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Farmers need support from the supermarkets and government to reduce plastic packaging on their produce, says Victorian vegetable grower, Natasha Shields.

Supplying two supermarket chains and wholesale markets in Victoria, NSW and Queensland has allowed the Shields family to expand their Peninsula Fresh Organics business, but it has also created a plastic problem for the family-run business.

“As an organic and family farming business, it’s a priority for me and my husband Wayne to take care of the environment, including by reducing waste,” Shields says.

“Supermarkets, other retailers and some wholesalers require fresh fruit and vegetables to be wrapped in plastic for hygiene, shelf-life and logistics reasons. And Covid-19 has made the preference for wrapped or packaged fresh produce all the stronger.”

This dilemma drove Shields to travel from Baxter on the Mornington Peninsula across the world to find alternatives to plastic packaging, such as bioplastics and misting systems in supermarkets.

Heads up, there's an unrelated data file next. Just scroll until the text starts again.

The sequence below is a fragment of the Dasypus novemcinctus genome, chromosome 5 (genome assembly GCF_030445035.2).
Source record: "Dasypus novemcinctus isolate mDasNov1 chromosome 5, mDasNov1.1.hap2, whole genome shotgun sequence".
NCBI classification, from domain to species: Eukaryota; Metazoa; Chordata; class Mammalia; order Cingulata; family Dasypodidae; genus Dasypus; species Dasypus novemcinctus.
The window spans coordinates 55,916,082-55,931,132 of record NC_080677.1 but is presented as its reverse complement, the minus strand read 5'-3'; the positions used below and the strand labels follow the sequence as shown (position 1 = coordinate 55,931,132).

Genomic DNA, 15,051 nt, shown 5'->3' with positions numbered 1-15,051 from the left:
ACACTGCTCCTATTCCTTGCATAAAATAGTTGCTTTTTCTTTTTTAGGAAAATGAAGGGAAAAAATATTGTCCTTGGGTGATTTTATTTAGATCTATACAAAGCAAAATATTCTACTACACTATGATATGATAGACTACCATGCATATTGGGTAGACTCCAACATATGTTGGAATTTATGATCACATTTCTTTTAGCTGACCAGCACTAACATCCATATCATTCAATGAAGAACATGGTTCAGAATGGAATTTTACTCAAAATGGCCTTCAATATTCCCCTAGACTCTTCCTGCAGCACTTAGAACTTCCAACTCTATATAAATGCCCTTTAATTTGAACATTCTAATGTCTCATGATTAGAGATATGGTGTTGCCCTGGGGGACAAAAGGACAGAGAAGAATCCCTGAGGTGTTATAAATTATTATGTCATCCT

Thanks to a Nuffield Scholarship, supported by The William Buckland Foundation, Shields travelled to Asia, Europe, the Middle East, and North America to see the latest innovations.

What excited Shields the most during her travels is a bioplastic that is made from food waste by Danish start-up Cellugy, called Ecoflexy.

“It’s awesome, it’s made from food waste and can break down in a normal home garden in four weeks, providing nutrients to your own plants,” Shields says.

“But it’s not as simple as farmers switching out existing plastic wrap for bioplastic. There is no silver bullet to our industry’s plastic problem.

“Some retailers and wholesalers won’t accept bioplastic packaging for fresh produce. And even if that changed, we still need to do a lot of work as a society to make sure bioplastics are recycling properly.”

According to Shields, it is crucial to educate consumers and standardise labelling.

“We need support from government and retailers, especially supermarkets who have such a strong connection to a large number of consumers, and ultimately, we need the support from consumers to win the war on waste,” Shields concludes.

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